Industrial Egg, Farm Bill – December 10, 2018

Status-quo farm bill nears victory with modifications already in the air

After months as an ideological flashpoint, a toned-down farm bill is on track for bipartisan passage in Congress this week, short of a proposal for stricter SNAP work requirements. Enactment won’t end debate over the status-quo legislation.

Opposition mounts as Arkansas moves to roll back dicamba ban

The Arkansas State Plant Board voted to roll back restrictions on the drift-prone herbicide dicamba late last week, over the objections of a coalition of sustainable agriculture and conservation groups. The board denied, without a hearing, an organic farmer’s petition to uphold the restrictions.

The future looks grim for the industrial egg

Industrial egg future

California’s Prop 12, which prohibits the sale of eggs in the state from chickens housed in battery cages, along with the arrival of the first viable egg substitutes, deliver a one-two punch that could mark the beginning of the end of the industrial egg, writes Rowan Jacobsen in the latest story, published with New Food Economy.


Reducing the reach of clean-water law (New York Times): The Trump administration is expected to release on Tuesday its rewrite of the Obama-era “waters of the United States” rule, which will exempt from oversight streams and tributaries that don’t run year-round and wetlands that are not directly linked to larger bodies of water.

‘Hard deadline’ for trade deal (CBS News): U.S. trade representative Robert Lighthizer said March 1 is “a hard deadline” for the U.S. and China to resolve their ongoing trade war.

Former Ag secretary Bergland dies (AP): Former agriculture secretary Bob Bergland, who defended President Carter’s embargo of grain sales to the Soviet Union, died at age 90 in his hometown of Roseau in northern Minnesota, near the border with Canada.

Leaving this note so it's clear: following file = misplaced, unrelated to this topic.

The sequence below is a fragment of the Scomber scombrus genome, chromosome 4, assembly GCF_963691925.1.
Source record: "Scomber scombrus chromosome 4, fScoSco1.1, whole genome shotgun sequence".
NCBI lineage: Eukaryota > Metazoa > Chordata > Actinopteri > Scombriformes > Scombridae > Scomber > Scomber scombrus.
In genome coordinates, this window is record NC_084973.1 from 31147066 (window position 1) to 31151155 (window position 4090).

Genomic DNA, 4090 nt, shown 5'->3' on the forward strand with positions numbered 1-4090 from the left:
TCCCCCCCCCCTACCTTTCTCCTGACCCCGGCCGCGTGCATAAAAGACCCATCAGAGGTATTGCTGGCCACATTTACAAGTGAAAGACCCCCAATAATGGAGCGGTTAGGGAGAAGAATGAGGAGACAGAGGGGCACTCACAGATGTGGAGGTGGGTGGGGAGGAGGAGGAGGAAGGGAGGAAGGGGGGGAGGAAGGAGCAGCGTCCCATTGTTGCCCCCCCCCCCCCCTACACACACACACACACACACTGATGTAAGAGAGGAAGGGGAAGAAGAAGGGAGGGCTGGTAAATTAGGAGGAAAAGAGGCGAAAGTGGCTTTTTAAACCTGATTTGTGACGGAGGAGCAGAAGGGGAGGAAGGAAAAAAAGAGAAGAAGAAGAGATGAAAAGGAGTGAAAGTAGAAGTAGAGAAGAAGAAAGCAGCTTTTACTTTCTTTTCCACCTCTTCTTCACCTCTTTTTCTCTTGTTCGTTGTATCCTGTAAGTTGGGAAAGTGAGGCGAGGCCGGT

Indoor farming at home (Medium): The future of indoor farming could be very small-scale, perhaps lots of people growing a small but steady amount of food plants at home, rather than warehouse-sized operations that use lots of electricity to grow vegetables without soil, says a plant physiologist.

Thin, log and burn (Washington Post): The U.S. Forest Service plans a 15-year make-over of 850,000 acres , or 1,328 square miles, of the Medicine Bow National Forest though logging, thinning of trees and prescribed burns to recover from “epidemic levels” of beetle infestations that killed millions of trees.

Eighty victims of E. coli linked to romaine (Food Safety News): With reports of nearly 80 people in the United States and Canada ill in an E. coli outbreak linked to romaine lettuce, the FDA said at least 10 distributors, 11 farms and 12 growers are implicated, based on shipping records.

Bacon, it’s for finals week (AP): Timed for finals week, a vending machine that sells cooked strips of bacon and bacon bits for $1 has been installed at Ohio State University’s Ag school, with proceeds to support OSU’s meat sciences program.



– The U.S. trade representative’s office holds a public hearing to gather ideas for objectives in upcoming trade negotiations with Japan.

– International Food Policy Research Institute and the EU mission to the United States host a seminar, “The future direction of U.S. and EU agricultural policy.” Speakers include Agriculture Undersecretary Bill Northey and Jerzy Plewa, director general of the EU directorate on agriculture and rural development.


– The House could vote as early as today on the final version of the farm bill, according to the schedule posted by House Majority Leader Kevin McCarthy. The House will meet through Thursday for floor debate.

– USDA releases monthly Crop Production and WASDE reports, noon ET.

– House Energy and Commerce subcommittee on the environment holds a hearing, “Discussion draft: 21st Century Transportation Fuels Act, 10 a.m. ET, 2123 Rayburn. Officials from the oil and biofuels industries are scheduled to testify.


– International Food Policy Research Institute and American Enterprise Institute host a seminar and book launch of “Agricultural policy in disarray: Reforming the farm bill.”


– USDA releases monthly Oil Crops Outlook and Cotton and Wool Outlook, noon ET.

– USDA releases annual “America’s Diverse Family Farms” report and monthly Rice Outlook, Feed Outlook and Wheat Outlook, 3 p.m. ET.

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